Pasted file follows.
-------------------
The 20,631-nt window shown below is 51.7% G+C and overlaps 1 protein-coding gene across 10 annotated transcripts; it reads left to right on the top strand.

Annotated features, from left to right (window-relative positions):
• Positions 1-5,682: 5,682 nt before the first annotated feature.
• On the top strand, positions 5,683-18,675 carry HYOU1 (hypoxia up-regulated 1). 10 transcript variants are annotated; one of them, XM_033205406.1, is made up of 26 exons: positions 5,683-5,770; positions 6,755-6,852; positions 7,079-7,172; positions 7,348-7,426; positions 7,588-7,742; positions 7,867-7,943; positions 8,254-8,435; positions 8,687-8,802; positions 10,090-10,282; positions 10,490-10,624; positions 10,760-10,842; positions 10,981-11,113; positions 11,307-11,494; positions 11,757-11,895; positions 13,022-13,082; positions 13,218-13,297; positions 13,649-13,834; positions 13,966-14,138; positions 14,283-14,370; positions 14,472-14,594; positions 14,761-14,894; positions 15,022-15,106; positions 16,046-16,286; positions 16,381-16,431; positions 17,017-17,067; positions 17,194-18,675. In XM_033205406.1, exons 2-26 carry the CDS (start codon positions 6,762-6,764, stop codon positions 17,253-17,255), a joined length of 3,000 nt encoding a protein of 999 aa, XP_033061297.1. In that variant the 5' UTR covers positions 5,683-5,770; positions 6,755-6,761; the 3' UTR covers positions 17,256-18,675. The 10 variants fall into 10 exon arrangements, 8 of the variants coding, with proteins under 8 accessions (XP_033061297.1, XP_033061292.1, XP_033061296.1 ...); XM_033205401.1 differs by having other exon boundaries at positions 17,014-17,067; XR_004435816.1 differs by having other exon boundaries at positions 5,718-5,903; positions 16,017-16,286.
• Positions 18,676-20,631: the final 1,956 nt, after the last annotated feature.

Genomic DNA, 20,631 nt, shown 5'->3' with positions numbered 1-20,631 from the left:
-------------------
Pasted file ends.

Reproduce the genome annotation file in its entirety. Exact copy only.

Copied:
The 20,631-nt window shown below is 51.7% G+C and overlaps 1 protein-coding gene across 10 annotated transcripts; it reads left to right on the top strand.

Annotated features, from left to right (window-relative positions):
• Positions 1-5,682: 5,682 nt before the first annotated feature.
• On the top strand, positions 5,683-18,675 carry HYOU1 (hypoxia up-regulated 1). 10 transcript variants are annotated; one of them, XM_033205406.1, is made up of 26 exons: positions 5,683-5,770; positions 6,755-6,852; positions 7,079-7,172; positions 7,348-7,426; positions 7,588-7,742; positions 7,867-7,943; positions 8,254-8,435; positions 8,687-8,802; positions 10,090-10,282; positions 10,490-10,624; positions 10,760-10,842; positions 10,981-11,113; positions 11,307-11,494; positions 11,757-11,895; positions 13,022-13,082; positions 13,218-13,297; positions 13,649-13,834; positions 13,966-14,138; positions 14,283-14,370; positions 14,472-14,594; positions 14,761-14,894; positions 15,022-15,106; positions 16,046-16,286; positions 16,381-16,431; positions 17,017-17,067; positions 17,194-18,675. In XM_033205406.1, exons 2-26 carry the CDS (start codon positions 6,762-6,764, stop codon positions 17,253-17,255), a joined length of 3,000 nt encoding a protein of 999 aa, XP_033061297.1. In that variant the 5' UTR covers positions 5,683-5,770; positions 6,755-6,761; the 3' UTR covers positions 17,256-18,675. The 10 variants fall into 10 exon arrangements, 8 of the variants coding, with proteins under 8 accessions (XP_033061297.1, XP_033061292.1, XP_033061296.1 ...); XM_033205401.1 differs by having other exon boundaries at positions 17,014-17,067; XR_004435816.1 differs by having other exon boundaries at positions 5,718-5,903; positions 16,017-16,286.
• Positions 18,676-20,631: the final 1,956 nt, after the last annotated feature.

Genomic DNA, 20,631 nt, shown 5'->3' with positions numbered 1-20,631 from the left: